Successful contract milking comes down to creating a good relationship between the farm owner and the milker based on good communication, empathy and being the right ‘fit’ for the farm.
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Richard McIntyre: Federated Farmers dairy vice-chairperson Richard McIntyre says prospective contract milkers should take the time to find the job where they are the right fit for the farm.

Successful contract milking comes down to creating a good relationship between the farm owner and the milker based on good communication, empathy and being the right ‘fit’ for the farm.

The roots in establishing that relationship are often done before the contract is signed by shopping around and taking the time to find a contract job that was profitable, Federated Farmers dairy vice-chairperson Richard McIntyre says.

“Don’t be afraid to turn down positions that don’t fit, you don’t have to say yes to the first one and take your time to get the right one,” McIntyre said, speaking during a webinar on Contract Milking for Success.

That was important. If an aspiring contract milker got turned down, he says it could be they were the wrong fit for that particular farm.

“You’ve dodged a bullet there too,” he says.

Once the contract milker has found a farm where they think it is a good match, get to know the farm owner and how they like to run things and run it that way.

“Every farm owner is particular about certain things. Run it the way they like it,” he says.

Do not underestimate the value of being easy to get along with.

“The number of farm owners that really struggle because their contract milker’s difficult to get along with is amazing,” he says.

It was something that was often overlooked as people concentrated on farm skills such as pasture management and production.

“If you’re easy to get along with, you don’t have to be absolutely perfect. Those little imperfections will be looked past.”

The webinar outlined how contract milkers can set up and maintain a good relationship with farm owners.

The federation’s sharemilker farm owners’ chairperson John Numan says farm owners should let prospective contract milkers know as much as possible about themselves during the interview stage.

“The more you talk, the more you get to let them know and then the two parties get to know their personalities and you can quickly work out if someone’s been upfront, honest, clear and concise,” Numan says.

The organisation’s sharemilkers’ chairperson Aaron Passey says people need to do their due diligence and not go into a contract blind.

They should also not be afraid to go above and beyond what their contract stipulates. It went a long way to build up a contract milker’s reputation if they are prepared to tackle jobs they do not necessarily need to, such as fence repair or weed control.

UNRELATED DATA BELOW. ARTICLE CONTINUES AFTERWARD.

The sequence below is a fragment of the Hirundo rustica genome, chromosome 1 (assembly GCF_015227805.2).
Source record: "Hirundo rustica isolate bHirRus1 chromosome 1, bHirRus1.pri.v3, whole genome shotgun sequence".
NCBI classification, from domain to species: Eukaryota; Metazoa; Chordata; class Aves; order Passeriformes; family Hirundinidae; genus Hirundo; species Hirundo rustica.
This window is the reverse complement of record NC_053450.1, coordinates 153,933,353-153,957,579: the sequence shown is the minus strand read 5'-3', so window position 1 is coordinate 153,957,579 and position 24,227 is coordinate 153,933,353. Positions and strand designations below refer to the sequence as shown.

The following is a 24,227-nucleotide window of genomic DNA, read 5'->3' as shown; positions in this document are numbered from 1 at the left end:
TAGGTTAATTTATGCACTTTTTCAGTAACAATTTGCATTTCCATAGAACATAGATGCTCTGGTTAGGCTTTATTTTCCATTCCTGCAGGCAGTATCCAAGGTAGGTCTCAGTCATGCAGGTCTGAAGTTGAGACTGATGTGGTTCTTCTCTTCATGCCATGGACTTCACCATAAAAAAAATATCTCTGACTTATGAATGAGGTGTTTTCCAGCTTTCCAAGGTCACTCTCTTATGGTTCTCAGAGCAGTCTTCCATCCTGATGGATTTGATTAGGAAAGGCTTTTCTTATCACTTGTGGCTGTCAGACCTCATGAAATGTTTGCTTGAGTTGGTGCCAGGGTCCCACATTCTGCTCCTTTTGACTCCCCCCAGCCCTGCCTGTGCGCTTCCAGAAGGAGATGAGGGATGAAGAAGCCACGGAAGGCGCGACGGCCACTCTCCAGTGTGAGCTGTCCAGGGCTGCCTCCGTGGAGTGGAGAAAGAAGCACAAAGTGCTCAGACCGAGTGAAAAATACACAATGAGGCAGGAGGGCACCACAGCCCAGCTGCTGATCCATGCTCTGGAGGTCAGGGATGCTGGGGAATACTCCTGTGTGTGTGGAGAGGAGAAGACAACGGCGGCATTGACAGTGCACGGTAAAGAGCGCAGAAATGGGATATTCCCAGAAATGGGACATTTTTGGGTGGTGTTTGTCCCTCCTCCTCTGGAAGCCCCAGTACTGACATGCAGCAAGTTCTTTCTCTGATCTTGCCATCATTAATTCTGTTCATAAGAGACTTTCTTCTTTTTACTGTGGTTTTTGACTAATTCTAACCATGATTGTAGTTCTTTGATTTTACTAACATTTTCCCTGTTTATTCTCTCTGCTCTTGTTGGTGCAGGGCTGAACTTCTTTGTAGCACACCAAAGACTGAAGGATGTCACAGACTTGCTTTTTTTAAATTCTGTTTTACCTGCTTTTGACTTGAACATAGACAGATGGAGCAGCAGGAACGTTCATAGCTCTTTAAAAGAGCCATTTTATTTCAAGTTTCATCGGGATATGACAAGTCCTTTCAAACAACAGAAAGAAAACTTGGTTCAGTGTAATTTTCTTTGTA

“All those little things that you can do that might take 10 minutes out of your day will make you look a lot better to your farm owner because you’ve gone above and beyond, it makes you look better to the neighbours and everyone else in the district,” Passey says.

DairyNZ’s Paul Bird says there were 2300 dairy businesses that operated as contract milkers and are an essential part of the dairy industry.

It allowed hard working people to run their own businesses and grow wealth. While the system was working well, it was not without its challenges.

Establishing a fair risk premium between contract milker and farm owner was key to meeting some of those challenges, he says.

For contract milkers going into a partnership with the farm owner, they had to have a premium that is above what a farm manager would be paid.

This is because the contract milker takes on extra risks and responsibilities they otherwise would not have as a manager, he says.

The process to establish what the premium is needed a thorough approach.

“The first step going into this relationship, the fundamental contract has to be suitable financially, that the contract milker can make a fair profit and also from the farm owner’s perspective as well,” Bird says.

People have to be compatible and have a good understanding of the contract for it to be a successful partnership.

There was no magical number for getting that risk premium. There are numerous variables that both parties needed to consider before coming to an agreement on what an appropriate premium is.

These range from the skills and experience of the contract milker, the support the farm owner may or may not be able to provide, the on-farm infrastructure and the complexity of the farm system.

“There’s no right or wrong answer, but these are the factors you need to think about,” he says.

Questions around what the right contract rate is are the wrong questions to ask when examining budgets of a prospective farm.

Instead, contract milkers should ask what the right risk premium is coming onto a farm that is appropriate in partnering with the farm owner.

“Then you would look at the cost structure and the contract rate to try to get to that premium that everyone is comfortable with,” he says.

Fat supplements are incorporated into dairy diets to provide energy and enable cows to maintain butterfat levels. Most of those used in the UK are

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